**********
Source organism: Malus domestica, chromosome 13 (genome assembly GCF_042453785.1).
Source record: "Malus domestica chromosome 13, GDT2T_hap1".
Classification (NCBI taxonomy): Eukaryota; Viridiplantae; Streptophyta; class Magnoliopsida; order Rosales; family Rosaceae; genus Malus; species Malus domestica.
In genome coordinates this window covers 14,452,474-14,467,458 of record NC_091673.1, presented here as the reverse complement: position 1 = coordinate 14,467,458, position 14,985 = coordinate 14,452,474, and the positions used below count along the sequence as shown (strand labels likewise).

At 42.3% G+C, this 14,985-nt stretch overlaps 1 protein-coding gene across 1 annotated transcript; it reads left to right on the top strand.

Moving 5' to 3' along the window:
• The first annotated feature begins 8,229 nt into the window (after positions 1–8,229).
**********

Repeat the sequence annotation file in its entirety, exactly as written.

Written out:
Source organism: Malus domestica, chromosome 13 (genome assembly GCF_042453785.1).
Source record: "Malus domestica chromosome 13, GDT2T_hap1".
Classification (NCBI taxonomy): Eukaryota; Viridiplantae; Streptophyta; class Magnoliopsida; order Rosales; family Rosaceae; genus Malus; species Malus domestica.
In genome coordinates this window covers 14,452,474-14,467,458 of record NC_091673.1, presented here as the reverse complement: position 1 = coordinate 14,467,458, position 14,985 = coordinate 14,452,474, and the positions used below count along the sequence as shown (strand labels likewise).

At 42.3% G+C, this 14,985-nt stretch overlaps 1 protein-coding gene across 1 annotated transcript; it reads left to right on the top strand.

Moving 5' to 3' along the window:
• The first annotated feature begins 8,229 nt into the window (after positions 1–8,229).